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How to suceed in printing
By Karen Edwards
November 2005

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Photo Gus Brunsman III

r design owners Juli Rogers and Dave Ramirez
with senior designer Becky Patrick (seated).

There is one thing you need to understand about the printing business in Columbus: It is highly competitive.

Nearly 200 printers are listed in the city’s current Yellow Pages, so for two people like Dave Ramirez and Juli Rogers to start up a new printing business – r design & printing in the Short North, which they did two years ago last March – well, it all just seems a little foolhardy.

That is, until you factor in the elements that go into a successful printing business. Like experience. And Ramirez and Rogers have plenty of that.

Experience counts
“Not that anyone wakes up one day and says, ‘I think I want to go into the printing business,” says Dave Ramirez – but each gathered a wealth of experience on their circuitous route to their own print and design shop.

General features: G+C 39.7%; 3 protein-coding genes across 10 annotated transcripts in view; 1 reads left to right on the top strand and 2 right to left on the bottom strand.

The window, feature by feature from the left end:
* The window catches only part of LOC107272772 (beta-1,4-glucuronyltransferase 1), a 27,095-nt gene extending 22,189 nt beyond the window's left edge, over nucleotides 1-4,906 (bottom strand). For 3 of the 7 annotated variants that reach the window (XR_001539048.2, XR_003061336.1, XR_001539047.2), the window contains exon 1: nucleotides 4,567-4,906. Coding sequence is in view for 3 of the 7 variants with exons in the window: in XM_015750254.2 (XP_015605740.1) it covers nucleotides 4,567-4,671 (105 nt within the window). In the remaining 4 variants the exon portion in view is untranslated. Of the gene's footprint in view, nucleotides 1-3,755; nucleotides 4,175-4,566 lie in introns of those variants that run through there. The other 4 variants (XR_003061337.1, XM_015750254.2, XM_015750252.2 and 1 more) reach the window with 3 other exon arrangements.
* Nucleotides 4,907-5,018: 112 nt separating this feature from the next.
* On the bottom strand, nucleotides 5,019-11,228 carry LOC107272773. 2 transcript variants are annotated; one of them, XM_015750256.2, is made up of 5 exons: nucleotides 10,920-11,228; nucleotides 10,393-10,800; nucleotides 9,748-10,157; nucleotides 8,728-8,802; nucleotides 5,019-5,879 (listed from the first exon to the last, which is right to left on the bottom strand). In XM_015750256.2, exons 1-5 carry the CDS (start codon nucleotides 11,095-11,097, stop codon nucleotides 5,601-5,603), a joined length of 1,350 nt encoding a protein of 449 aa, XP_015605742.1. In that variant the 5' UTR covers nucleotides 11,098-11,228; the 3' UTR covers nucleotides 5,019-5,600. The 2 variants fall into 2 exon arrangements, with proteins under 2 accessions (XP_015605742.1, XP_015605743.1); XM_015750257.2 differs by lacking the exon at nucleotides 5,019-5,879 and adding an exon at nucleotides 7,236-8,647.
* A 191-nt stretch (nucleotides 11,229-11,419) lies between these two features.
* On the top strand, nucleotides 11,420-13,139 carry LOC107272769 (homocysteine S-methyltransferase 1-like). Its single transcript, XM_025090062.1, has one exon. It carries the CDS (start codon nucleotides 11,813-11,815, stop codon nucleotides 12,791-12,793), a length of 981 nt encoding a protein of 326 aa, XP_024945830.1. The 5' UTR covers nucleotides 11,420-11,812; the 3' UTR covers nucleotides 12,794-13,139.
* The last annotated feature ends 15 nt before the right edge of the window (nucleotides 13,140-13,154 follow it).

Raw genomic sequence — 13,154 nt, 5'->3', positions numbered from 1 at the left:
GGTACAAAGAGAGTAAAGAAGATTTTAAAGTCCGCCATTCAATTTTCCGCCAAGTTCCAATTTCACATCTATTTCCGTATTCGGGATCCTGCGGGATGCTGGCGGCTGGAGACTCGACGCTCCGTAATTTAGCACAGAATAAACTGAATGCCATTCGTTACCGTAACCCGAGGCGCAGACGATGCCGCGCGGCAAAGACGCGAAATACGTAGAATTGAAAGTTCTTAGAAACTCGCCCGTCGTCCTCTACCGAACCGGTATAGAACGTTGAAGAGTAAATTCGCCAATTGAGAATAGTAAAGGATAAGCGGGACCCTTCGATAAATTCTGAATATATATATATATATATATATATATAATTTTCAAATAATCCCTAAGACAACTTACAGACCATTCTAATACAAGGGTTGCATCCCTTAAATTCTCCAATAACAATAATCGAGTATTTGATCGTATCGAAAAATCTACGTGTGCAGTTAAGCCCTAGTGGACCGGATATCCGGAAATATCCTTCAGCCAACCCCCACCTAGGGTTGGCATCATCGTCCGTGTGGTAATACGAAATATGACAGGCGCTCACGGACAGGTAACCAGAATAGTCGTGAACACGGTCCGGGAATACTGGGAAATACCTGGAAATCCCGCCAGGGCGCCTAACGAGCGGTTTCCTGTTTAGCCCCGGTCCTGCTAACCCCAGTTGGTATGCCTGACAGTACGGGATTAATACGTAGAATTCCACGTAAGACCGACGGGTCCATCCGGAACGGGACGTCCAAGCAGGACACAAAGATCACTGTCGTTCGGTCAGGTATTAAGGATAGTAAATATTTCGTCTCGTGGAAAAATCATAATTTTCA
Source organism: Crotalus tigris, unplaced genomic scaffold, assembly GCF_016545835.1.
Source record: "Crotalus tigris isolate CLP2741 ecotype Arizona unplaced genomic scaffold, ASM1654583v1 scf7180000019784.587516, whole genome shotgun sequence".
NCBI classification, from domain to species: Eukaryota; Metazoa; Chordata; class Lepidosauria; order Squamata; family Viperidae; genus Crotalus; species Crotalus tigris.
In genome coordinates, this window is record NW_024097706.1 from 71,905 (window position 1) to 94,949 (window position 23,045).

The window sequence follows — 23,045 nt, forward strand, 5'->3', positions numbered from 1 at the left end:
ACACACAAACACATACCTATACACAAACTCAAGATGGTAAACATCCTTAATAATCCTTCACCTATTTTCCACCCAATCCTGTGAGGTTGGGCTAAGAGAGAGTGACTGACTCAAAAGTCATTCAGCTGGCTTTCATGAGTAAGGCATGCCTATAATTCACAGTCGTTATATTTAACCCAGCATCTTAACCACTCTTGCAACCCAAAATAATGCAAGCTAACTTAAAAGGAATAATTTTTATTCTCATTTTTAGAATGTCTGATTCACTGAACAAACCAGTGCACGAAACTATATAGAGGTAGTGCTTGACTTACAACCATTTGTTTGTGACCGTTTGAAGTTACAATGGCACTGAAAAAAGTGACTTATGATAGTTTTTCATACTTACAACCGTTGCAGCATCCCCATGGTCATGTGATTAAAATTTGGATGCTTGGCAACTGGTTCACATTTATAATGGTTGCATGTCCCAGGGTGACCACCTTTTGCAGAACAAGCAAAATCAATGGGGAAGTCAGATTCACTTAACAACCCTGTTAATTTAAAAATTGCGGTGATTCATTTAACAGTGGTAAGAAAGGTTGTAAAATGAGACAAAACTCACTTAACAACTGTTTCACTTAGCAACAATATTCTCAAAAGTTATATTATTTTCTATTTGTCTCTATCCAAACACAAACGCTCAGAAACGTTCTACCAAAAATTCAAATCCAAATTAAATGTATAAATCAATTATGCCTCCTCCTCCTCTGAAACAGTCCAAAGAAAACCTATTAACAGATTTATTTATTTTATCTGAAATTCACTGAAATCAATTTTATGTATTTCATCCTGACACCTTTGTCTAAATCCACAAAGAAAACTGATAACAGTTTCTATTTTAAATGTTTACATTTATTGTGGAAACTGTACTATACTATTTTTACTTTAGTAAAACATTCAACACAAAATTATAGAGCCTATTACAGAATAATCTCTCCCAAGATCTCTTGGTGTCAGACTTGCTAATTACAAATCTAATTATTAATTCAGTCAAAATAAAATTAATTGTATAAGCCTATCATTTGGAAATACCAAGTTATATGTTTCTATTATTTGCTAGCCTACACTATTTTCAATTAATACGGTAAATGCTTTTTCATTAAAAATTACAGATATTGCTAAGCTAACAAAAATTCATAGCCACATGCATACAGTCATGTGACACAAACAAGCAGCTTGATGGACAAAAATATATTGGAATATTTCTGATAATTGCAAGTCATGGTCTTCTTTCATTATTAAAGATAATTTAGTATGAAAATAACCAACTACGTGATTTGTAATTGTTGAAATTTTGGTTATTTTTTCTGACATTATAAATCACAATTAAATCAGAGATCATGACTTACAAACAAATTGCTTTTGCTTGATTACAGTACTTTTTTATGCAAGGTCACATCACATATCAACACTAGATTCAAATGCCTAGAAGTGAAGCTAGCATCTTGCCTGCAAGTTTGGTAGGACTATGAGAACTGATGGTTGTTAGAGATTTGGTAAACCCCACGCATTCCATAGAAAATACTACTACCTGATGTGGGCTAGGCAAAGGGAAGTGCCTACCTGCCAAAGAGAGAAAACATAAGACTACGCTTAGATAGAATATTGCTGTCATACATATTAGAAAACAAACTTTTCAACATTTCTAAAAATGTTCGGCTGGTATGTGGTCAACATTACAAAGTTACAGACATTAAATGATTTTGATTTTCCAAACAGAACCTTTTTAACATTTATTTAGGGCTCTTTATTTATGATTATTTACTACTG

Take Juli Rogers, for example. She was a glass-blowing major at the Columbus College of Art and Design until a friend talked her into choosing another field “that would actually pay my bills,” says Rogers.

That field was graphic design, and after leaving CCAD, Rogers went to work at the weekly (and now-defunct) Trading Times newspaper. “That’s where I learned to work on short deadlines,” she says.

She went from there to a job at CM printing as a lithograph stripper – “as opposed to any other kind of stripper,” says Rogers with a laugh. This was a hands-on learning job, which taught her a lot about the printing process, and how to make it more cost effective.

From there she went to a small print shop in the Short North where she met Ramirez, who had come to the shop following a stint with a paper manufacturer.